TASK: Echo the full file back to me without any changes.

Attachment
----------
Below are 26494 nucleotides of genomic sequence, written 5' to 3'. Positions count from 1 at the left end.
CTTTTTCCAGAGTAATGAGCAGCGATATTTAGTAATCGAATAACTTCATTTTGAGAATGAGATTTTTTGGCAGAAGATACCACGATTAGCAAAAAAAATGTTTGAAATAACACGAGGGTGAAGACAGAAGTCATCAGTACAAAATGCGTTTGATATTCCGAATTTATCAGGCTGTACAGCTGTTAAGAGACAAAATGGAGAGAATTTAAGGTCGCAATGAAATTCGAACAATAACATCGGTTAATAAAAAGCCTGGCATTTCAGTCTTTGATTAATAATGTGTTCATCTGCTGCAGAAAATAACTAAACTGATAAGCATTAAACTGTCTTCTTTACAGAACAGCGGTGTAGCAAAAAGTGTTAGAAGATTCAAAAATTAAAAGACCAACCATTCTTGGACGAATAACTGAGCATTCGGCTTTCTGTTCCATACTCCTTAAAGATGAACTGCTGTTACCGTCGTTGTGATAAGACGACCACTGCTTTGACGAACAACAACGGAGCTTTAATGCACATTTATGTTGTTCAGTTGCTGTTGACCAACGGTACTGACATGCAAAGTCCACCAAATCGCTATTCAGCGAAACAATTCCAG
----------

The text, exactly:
Below are 26494 nucleotides of genomic sequence, written 5' to 3'. Positions count from 1 at the left end.
CTTTTTCCAGAGTAATGAGCAGCGATATTTAGTAATCGAATAACTTCATTTTGAGAATGAGATTTTTTGGCAGAAGATACCACGATTAGCAAAAAAAATGTTTGAAATAACACGAGGGTGAAGACAGAAGTCATCAGTACAAAATGCGTTTGATATTCCGAATTTATCAGGCTGTACAGCTGTTAAGAGACAAAATGGAGAGAATTTAAGGTCGCAATGAAATTCGAACAATAACATCGGTTAATAAAAAGCCTGGCATTTCAGTCTTTGATTAATAATGTGTTCATCTGCTGCAGAAAATAACTAAACTGATAAGCATTAAACTGTCTTCTTTACAGAACAGCGGTGTAGCAAAAAGTGTTAGAAGATTCAAAAATTAAAAGACCAACCATTCTTGGACGAATAACTGAGCATTCGGCTTTCTGTTCCATACTCCTTAAAGATGAACTGCTGTTACCGTCGTTGTGATAAGACGACCACTGCTTTGACGAACAACAACGGAGCTTTAATGCACATTTATGTTGTTCAGTTGCTGTTGACCAACGGTACTGACATGCAAAGTCCACCAAATCGCTATTCAGCGAAACAATTCCAG